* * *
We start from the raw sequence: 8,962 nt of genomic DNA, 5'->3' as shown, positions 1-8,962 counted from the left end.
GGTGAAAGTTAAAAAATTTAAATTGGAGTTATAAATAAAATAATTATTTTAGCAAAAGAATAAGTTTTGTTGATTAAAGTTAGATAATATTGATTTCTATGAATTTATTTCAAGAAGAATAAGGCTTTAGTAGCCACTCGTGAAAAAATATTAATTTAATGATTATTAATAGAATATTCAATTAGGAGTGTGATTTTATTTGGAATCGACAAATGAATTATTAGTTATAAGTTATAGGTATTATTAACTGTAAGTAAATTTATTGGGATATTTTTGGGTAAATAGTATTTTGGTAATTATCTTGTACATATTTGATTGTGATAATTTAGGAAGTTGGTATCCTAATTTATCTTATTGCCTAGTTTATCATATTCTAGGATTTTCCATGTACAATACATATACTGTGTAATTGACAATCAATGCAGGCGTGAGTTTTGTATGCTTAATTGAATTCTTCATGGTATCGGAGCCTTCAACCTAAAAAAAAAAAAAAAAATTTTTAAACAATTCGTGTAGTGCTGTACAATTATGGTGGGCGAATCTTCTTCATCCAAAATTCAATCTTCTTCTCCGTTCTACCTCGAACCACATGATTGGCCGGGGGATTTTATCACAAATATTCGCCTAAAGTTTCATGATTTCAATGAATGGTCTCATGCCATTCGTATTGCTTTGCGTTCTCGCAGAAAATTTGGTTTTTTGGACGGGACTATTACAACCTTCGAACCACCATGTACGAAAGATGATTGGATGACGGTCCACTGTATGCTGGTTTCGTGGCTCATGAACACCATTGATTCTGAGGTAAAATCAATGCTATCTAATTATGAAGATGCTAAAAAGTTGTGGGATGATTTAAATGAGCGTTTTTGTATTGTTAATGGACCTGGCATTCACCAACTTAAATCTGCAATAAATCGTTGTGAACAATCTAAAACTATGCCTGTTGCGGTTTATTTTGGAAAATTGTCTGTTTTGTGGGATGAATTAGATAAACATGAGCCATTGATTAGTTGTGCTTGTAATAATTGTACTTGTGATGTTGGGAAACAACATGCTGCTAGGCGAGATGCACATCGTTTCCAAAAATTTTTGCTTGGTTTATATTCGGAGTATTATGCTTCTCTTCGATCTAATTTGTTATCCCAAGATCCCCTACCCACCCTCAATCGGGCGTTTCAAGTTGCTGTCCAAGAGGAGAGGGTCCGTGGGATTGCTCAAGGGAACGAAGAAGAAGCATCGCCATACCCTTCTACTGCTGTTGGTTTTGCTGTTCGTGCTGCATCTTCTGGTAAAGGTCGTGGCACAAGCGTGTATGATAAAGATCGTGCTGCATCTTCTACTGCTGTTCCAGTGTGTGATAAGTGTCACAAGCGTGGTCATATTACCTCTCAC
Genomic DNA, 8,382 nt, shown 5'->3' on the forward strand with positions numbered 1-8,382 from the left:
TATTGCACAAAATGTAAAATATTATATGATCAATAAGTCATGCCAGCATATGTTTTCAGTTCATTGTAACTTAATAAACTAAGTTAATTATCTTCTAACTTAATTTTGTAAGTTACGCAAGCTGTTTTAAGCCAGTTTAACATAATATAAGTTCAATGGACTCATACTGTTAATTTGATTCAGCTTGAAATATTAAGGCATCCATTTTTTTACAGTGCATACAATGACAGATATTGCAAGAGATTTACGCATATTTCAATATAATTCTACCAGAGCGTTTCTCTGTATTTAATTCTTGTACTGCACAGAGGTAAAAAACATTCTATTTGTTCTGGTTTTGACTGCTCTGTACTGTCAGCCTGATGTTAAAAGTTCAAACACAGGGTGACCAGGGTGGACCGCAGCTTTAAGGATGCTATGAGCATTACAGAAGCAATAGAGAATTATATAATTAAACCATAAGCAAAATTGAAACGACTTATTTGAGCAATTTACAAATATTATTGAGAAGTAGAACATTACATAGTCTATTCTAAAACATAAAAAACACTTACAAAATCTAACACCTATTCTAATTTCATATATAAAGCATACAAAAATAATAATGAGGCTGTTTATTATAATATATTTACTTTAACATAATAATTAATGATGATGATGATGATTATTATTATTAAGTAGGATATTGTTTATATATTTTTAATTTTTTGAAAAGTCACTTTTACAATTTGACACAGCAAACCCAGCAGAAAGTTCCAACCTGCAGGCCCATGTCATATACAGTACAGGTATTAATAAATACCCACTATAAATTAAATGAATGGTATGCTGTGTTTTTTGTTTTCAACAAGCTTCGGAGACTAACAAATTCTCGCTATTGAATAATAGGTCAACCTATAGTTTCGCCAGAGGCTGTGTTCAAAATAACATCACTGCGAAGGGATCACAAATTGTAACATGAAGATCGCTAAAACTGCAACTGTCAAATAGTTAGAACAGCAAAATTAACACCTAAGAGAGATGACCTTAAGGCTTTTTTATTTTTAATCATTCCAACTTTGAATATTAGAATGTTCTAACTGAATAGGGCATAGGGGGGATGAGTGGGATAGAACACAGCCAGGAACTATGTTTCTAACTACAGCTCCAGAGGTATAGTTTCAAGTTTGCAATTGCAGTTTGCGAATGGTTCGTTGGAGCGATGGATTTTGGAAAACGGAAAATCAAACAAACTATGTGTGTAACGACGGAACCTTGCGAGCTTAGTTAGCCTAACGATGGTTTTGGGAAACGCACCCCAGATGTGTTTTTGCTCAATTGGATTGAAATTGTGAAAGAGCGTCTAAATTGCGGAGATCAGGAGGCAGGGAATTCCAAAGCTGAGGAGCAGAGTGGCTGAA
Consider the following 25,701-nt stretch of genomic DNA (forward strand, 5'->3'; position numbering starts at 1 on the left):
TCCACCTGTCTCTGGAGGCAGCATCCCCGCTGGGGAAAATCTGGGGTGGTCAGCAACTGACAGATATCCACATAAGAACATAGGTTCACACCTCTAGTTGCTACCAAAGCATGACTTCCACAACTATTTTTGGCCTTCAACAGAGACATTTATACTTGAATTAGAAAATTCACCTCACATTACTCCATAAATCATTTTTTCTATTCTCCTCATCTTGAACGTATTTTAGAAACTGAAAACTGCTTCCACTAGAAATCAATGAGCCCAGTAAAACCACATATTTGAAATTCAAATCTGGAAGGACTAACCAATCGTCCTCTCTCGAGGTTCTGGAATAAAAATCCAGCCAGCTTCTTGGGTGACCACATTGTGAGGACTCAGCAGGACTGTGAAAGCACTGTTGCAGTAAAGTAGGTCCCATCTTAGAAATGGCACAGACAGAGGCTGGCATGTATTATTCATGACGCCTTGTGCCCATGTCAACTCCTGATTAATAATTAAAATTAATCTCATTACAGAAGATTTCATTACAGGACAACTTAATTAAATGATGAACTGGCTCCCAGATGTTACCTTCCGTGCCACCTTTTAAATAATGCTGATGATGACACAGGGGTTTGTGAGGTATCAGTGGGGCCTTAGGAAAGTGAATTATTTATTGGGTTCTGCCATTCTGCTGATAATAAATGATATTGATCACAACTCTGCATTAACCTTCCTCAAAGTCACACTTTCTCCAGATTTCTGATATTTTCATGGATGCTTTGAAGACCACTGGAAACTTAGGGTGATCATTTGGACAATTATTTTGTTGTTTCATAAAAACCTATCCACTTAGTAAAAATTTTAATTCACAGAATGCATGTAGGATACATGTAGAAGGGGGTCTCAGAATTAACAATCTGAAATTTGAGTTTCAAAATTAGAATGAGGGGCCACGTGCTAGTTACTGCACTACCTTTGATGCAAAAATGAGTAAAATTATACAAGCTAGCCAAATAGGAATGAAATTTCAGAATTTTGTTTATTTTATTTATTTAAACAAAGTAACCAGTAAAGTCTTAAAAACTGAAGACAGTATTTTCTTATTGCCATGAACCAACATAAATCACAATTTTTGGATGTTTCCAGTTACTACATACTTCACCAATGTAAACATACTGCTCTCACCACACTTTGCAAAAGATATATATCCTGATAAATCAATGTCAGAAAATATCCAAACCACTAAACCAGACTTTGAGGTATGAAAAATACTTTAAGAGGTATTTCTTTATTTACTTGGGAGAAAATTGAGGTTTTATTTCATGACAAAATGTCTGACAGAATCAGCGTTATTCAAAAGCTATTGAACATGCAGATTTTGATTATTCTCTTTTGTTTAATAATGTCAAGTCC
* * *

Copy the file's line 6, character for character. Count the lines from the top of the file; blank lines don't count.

TCCACCTGTCTCTGGAGGCAGCATCCCCGCTGGGGAAAATCTGGGGTGGTCAGCAACTGACAGATATCCACATAAGAACATAGGTTCACACCTCTAGTTGCTACCAAAGCATGACTTCCACAACTATTTTTGGCCTTCAACAGAGACATTTATACTTGAATTAGAAAATTCACCTCACATTACTCCATAAATCATTTTTTCTATTCTCCTCATCTTGAACGTATTTTAGAAACTGAAAACTGCTTCCACTAGAAATCAATGAGCCCAGTAAAACCACATATTTGAAATTCAAATCTGGAAGGACTAACCAATCGTCCTCTCTCGAGGTTCTGGAATAAAAATCCAGCCAGCTTCTTGGGTGACCACATTGTGAGGACTCAGCAGGACTGTGAAAGCACTGTTGCAGTAAAGTAGGTCCCATCTTAGAAATGGCACAGACAGAGGCTGGCATGTATTATTCATGACGCCTTGTGCCCATGTCAACTCCTGATTAATAATTAAAATTAATCTCATTACAGAAGATTTCATTACAGGACAACTTAATTAAATGATGAACTGGCTCCCAGATGTTACCTTCCGTGCCACCTTTTAAATAATGCTGATGATGACACAGGGGTTTGTGAGGTATCAGTGGGGCCTTAGGAAAGTGAATTATTTATTGGGTTCTGCCATTCTGCTGATAATAAATGATATTGATCACAACTCTGCATTAACCTTCCTCAAAGTCACACTTTCTCCAGATTTCTGATATTTTCATGGATGCTTTGAAGACCACTGGAAACTTAGGGTGATCATTTGGACAATTATTTTGTTGTTTCATAAAAACCTATCCACTTAGTAAAAATTTTAATTCACAGAATGCATGTAGGATACATGTAGAAGGGGGTCTCAGAATTAACAATCTGAAATTTGAGTTTCAAAATTAGAATGAGGGGCCACGTGCTAGTTACTGCACTACCTTTGATGCAAAAATGAGTAAAATTATACAAGCTAGCCAAATAGGAATGAAATTTCAGAATTTTGTTTATTTTATTTATTTAAACAAAGTAACCAGTAAAGTCTTAAAAACTGAAGACAGTATTTTCTTATTGCCATGAACCAACATAAATCACAATTTTTGGATGTTTCCAGTTACTACATACTTCACCAATGTAAACATACTGCTCTCACCACACTTTGCAAAAGATATATATCCTGATAAATCAATGTCAGAAAATATCCAAACCACTAAACCAGACTTTGAGGTATGAAAAATACTTTAAGAGGTATTTCTTTATTTACTTGGGAGAAAATTGAGGTTTTATTTCATGACAAAATGTCTGACAGAATCAGCGTTATTCAAAAGCTATTGAACATGCAGATTTTGATTATTCTCTTTTGTTTAATAATGTCAAGTCC